In the space allotted I cannot thoughtfully reply to every mistake in Mr. Schalin’s article; instead I will focus on the SAT. Mr. Schalin suffers from a misperception of the SAT as a fair test that usefully predicts college grades and facilitates an objective selection of America’s meritocracy. In fact, the SAT is none of the above. He correctly points out that I am not opposed to all standardized tests, just biased and ineffective ones; but he is mistaken on what current research on the validity of the SAT shows. Schalin and I both reference Geiser’s work in California, but Schalin’s reading is wrong. Fortuitously, Geiser released another report on the SAT the same day as Schalin’s article. In “Back to the Basics,” Geiser tells us, “The SAT is a relatively poor predictor of student performance.… As an admissions criterion, the SAT has more adverse impact on poor and minority applicants than high-school grades, class rank and other measures of academic achievement.… Irrespective of the quality or type of school attended, high-school GPA proved the best predictor not only of freshman grades…but also long-term college outcomes such as cumulative grade-point average and four-year graduation.” Geiser favors admissions practices that emphasize HSGPA (high school grade point average), class rank, and subject “achievement” tests, and that discount or drop SAT scores, as do I.
When Geiser says that the SAT is a poor predictor, he bases that judgment on a statistician’s knowledge of what the SAT adds to a multiple regression model predicting college outcomes. Everyone who has done statistical work on admissions knows that HSGPA is the best single predictor of college grades. My book documents that the College Board (CB) knew that as early as 1932, and that fact was reaffirmed by the CB’s most recent “validity” study (CB 2008-5).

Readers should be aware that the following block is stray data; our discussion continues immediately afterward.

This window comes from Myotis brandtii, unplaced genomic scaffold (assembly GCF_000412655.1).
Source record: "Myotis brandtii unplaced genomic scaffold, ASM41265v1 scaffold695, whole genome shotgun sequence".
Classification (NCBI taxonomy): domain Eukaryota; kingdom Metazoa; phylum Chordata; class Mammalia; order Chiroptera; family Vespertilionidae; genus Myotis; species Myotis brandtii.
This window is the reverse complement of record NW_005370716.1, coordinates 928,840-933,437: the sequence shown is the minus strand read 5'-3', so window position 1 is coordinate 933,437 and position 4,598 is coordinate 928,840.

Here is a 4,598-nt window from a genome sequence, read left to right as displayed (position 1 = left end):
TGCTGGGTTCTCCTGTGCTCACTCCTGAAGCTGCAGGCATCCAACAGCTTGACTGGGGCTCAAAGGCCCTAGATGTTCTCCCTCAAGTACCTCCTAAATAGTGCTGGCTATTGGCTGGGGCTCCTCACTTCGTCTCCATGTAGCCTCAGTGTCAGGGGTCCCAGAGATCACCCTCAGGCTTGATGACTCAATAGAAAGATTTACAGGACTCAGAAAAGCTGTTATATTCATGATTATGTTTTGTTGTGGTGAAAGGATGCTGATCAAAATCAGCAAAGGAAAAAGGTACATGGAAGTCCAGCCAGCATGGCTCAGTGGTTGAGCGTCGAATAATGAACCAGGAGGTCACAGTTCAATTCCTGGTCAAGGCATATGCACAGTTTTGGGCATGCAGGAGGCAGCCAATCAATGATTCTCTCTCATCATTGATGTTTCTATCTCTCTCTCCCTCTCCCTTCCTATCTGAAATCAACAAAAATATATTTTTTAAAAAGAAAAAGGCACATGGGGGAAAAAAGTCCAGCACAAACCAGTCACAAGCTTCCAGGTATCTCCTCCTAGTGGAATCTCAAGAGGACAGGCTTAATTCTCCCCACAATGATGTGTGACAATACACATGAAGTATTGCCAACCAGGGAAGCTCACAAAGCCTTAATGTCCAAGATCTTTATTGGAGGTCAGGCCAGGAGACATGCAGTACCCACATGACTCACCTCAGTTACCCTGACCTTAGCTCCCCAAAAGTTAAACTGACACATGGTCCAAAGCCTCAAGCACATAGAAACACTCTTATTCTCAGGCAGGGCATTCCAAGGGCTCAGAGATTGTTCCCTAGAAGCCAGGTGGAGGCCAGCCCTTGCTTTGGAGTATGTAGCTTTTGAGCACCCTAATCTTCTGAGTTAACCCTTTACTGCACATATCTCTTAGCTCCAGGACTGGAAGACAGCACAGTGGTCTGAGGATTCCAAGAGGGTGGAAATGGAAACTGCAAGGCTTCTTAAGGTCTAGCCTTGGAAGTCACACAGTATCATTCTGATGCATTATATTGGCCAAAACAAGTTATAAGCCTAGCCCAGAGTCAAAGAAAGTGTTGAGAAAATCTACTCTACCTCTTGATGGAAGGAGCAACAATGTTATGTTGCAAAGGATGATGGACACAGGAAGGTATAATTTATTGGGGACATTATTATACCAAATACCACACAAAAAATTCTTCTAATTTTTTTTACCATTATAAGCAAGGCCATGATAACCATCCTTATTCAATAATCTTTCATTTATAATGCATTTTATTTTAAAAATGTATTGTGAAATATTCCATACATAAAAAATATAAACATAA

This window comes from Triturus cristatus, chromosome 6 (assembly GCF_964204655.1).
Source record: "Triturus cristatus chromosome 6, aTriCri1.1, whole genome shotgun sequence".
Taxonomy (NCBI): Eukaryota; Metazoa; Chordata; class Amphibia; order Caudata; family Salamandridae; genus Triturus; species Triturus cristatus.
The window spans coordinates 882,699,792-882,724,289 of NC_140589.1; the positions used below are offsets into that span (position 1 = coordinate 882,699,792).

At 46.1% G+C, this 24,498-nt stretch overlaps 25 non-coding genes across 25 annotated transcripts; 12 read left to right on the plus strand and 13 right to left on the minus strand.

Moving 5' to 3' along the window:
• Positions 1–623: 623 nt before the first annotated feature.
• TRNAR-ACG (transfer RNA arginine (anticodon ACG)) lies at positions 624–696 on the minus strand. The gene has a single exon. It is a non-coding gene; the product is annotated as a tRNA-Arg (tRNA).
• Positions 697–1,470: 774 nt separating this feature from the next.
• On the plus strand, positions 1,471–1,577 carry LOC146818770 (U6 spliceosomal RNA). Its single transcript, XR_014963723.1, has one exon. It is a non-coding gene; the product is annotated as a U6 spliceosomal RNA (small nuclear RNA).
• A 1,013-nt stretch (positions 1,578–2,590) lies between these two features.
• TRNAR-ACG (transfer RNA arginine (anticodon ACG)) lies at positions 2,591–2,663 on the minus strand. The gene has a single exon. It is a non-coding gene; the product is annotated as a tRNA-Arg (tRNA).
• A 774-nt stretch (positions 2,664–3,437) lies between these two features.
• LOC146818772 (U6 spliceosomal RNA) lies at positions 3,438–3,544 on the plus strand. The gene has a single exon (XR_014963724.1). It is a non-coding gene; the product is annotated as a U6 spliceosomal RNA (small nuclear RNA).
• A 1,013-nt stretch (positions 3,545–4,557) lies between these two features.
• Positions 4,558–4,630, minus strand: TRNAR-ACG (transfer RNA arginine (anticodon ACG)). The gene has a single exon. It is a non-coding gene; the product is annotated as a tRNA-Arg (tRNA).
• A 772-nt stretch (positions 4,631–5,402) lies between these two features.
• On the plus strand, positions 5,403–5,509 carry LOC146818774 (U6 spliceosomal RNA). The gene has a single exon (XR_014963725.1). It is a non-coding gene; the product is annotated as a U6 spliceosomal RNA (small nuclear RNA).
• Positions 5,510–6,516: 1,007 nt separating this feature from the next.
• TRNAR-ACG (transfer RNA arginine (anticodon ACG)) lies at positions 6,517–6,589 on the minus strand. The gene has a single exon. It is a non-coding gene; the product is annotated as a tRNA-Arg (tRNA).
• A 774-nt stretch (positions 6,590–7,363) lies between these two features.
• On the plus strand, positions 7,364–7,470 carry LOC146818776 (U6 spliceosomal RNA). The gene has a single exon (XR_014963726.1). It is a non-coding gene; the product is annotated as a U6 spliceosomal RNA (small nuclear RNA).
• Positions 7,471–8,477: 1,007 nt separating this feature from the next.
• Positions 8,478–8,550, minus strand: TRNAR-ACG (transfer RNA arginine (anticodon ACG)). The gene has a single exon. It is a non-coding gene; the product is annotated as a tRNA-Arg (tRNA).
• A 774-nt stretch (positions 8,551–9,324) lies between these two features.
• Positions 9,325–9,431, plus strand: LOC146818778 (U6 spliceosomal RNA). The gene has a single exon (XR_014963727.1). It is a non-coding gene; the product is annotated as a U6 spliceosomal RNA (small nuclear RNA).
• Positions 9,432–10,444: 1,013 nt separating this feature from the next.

If HSGPA works best, why does anyone request SAT scores? The CB’s case for the SAT is based on it adding to the statistical power of regression models predicting freshman grades. But just how much does it add? I will give three examples. When California, working with the old SAT, added SAT scores to HSGPA in a regression model, it found the percent of variance explained in freshman grades went up from 20 to 25 percent; a University of Georgia study (Cornwell, Mustard, Parys 2008) on the new SAT found a tiny increase from 32 to 33 percent; and the College Board’s validity study on the new SAT shows an improvement from 13 to 21 percent. The CB’s study displays the largest increase, but I remain skeptical since they do not grant unrestricted access to their data, and they have a billion dollars riding on the results. Yet California’s and Georgia’s research show improvements of 1 to 5 percentage points. Is that enough to justify the human and fiscal expense and the glaring disparities in test scores between men and women, blacks and whites, and students from high and modest or low family income?